Here we have my favourite wheel size. As someone who has a size 8UK skate, 90mm wheels allow me to be able to do almost every different discipline of skating to some extent. I love being able to have the same setup on without having to change wheels or frames when I arrive somewhere to skate. The 90mm wheel allows me to maintain speed and acceleration on the streets, they allow me to fly around a skatepark and still land jumps from height as they are not huge and they also allow me to try slides and wizard tricks. 90mm has to be one of the most universal wheels sizes out there so definitely give 4x90mm a try if you haven’t already. Maybe consider 4x84mm if you have feet smaller than a size 6UK for a similar experience.

Having a 4x100mm setup is great for cruising around. If you like to just simply skate through the city, try some wizard moves or to get some serious cruising speed then this setup may be the one for you. Having a little more wheel than the 90mm, this wheel size will give you a longer wheelbase for more speed and it will be able to roll over uneven surfaces. You may also find some frames that can accommodate 3x100mm wheels. This is a good option for someone with smaller feet who would like to have the 3x110 experience.

The most common size for 3 wheeled tri skates is 110mm. You can also find some frames that will host 4x110mm which can be very useful for speed skaters due to the long wheelbase and the ability for the wheels to hold your top speed. 3x110mm is so popular as just like the 4x80mm set up the wheels sit out a good amount from the front and rear of your foot allowing maximum control and agility. Having 3 wheels with no rocker makes it harder to turn so this size of wheel will make it easier for you to get in and around the people and cars of a busy city centre.

The biggest wheel size on this list is 125mm. These are best when traveling longer distances. 3x125mm is the most recommended setup to skate in a marathon for example. The large wheel allows you to hold speed when rolling much easier than a smaller wheel. The size of the wheels will also give you slightly more wheelbase than 3x110mm which will be better when travelling straight for long periods of time without having to weave in and out of people and cars.

Wheel Hardness

What’s the difference between soft and hard inline skate wheels?

The hardness of a wheel is measured in Durometer which is the most common way to measure the hardness of materials like rubber or plastic. This is viewed as a number followed by the letter A.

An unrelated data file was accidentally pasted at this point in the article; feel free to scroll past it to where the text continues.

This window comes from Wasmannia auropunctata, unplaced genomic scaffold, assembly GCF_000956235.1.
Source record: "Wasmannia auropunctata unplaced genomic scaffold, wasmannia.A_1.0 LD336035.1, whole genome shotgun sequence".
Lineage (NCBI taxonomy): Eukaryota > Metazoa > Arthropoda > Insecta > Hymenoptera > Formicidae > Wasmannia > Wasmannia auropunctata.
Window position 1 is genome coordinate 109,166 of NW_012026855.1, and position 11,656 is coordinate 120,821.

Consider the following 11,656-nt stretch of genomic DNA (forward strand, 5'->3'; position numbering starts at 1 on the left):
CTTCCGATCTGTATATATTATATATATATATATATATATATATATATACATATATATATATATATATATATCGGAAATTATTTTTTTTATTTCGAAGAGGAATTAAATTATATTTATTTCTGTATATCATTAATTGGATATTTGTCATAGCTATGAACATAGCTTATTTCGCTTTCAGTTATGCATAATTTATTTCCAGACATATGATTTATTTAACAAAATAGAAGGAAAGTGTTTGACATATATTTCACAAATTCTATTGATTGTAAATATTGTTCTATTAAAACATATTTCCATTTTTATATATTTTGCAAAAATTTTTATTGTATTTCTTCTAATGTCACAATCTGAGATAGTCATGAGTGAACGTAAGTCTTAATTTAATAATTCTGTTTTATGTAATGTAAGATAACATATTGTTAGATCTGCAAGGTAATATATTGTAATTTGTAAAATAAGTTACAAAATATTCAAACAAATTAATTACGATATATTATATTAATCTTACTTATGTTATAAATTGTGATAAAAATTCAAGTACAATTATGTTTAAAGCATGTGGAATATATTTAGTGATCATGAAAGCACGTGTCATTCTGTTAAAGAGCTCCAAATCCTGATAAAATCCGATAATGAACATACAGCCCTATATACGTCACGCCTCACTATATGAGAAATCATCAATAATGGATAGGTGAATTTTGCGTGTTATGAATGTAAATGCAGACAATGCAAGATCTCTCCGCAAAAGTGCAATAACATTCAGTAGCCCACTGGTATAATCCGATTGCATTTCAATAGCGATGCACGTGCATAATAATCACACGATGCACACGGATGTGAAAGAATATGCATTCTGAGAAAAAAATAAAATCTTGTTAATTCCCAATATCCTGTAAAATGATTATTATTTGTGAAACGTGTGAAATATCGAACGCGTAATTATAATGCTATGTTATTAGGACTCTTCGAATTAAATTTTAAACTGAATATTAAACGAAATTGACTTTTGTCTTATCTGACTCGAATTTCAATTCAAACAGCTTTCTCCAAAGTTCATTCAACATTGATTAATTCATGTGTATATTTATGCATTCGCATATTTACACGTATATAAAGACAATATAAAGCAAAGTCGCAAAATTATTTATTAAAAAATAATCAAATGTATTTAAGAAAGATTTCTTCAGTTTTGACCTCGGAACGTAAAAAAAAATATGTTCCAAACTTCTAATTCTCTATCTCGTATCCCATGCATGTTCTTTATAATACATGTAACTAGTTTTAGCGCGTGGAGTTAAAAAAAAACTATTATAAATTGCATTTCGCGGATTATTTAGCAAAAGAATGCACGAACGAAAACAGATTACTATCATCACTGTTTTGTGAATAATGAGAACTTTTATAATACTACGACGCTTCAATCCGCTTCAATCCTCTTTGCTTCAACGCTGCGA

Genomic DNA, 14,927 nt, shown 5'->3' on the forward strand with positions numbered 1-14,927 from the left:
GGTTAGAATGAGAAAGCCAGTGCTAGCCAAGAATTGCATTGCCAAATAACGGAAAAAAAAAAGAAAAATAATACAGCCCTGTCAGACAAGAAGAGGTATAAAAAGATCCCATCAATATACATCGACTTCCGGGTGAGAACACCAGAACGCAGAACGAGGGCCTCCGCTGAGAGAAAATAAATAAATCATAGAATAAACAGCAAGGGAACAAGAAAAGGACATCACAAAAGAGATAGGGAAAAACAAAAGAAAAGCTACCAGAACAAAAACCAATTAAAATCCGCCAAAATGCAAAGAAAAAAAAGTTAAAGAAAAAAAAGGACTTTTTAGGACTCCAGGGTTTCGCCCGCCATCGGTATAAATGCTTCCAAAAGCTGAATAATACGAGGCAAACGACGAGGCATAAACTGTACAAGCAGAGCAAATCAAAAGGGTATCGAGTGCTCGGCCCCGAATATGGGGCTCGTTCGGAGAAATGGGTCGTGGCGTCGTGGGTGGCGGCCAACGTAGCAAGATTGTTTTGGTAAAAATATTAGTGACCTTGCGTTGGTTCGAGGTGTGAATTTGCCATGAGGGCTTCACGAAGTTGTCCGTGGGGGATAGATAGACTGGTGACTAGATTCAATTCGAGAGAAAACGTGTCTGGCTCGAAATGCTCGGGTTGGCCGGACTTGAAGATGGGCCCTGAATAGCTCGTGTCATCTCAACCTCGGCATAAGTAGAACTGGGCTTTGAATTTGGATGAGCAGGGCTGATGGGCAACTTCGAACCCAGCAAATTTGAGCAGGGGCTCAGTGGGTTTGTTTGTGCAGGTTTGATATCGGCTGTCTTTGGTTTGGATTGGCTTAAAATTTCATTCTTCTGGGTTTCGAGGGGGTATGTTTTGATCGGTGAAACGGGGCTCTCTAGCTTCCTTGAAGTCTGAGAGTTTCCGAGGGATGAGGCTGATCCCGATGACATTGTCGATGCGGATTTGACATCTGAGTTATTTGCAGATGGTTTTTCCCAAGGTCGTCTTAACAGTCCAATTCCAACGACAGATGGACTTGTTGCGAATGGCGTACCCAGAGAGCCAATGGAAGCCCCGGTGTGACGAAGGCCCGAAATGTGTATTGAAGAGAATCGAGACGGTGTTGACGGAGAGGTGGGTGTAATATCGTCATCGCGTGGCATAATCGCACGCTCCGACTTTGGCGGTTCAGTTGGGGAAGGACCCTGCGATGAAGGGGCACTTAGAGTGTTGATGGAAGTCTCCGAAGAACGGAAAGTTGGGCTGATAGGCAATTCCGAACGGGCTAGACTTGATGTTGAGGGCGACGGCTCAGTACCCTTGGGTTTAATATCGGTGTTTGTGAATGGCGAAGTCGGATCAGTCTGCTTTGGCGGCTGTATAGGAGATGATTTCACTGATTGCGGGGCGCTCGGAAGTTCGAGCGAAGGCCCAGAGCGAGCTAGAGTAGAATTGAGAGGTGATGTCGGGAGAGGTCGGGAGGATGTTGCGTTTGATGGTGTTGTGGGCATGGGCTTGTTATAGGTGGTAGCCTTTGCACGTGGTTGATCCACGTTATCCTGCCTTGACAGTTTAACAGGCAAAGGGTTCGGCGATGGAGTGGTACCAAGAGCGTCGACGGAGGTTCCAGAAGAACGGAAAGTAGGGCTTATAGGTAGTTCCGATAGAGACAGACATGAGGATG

Example: “85A”

Softer wheels will have a smaller number and harder wheels will have a larger number. One of the softest wheels you can find will be around 78A with the hardest wheels being around 100A.

Softer wheels will be better for rough ground and more grip so if you are performing freestyle slalom or skating on bumpy roads then you may want to consider a wheel at 84A or less.

Harder wheels perform best on smooth surfaces like concrete skateparks and have less resistance and grip. This allows harder wheels to roll faster than softer ones and it also allows them to perform grind and slide tricks more easily. For speed or slides you may want to skate a wheel at 88A and for skateparks you may want to consider 90A to make sure those wheels slide when you are locked in those grind tricks.

I personally skate wheels at 85A or 86A as I like to be able to do a bit of everything. 85A is one of the most popular hardnesses for wheels as it is soft enough to absorb some of the vibrations from the rougher streets yet it is still hard enough to get speed and to slide. Wheels will always have more grip when they are brand new. If you are looking to slide on your new wheels you will need to work them in a little before they will start to slide more easily.

What is a Dual Density wheel?

Some wheels on the market come with 2 hardnesses. This means that they have two layers of different urethane compounds. This consists of a soft inner to absorb vibrations and a hard outer to maintain speed. These options will be much more expensive than normal wheel options but it can be a game changer for your skating experience.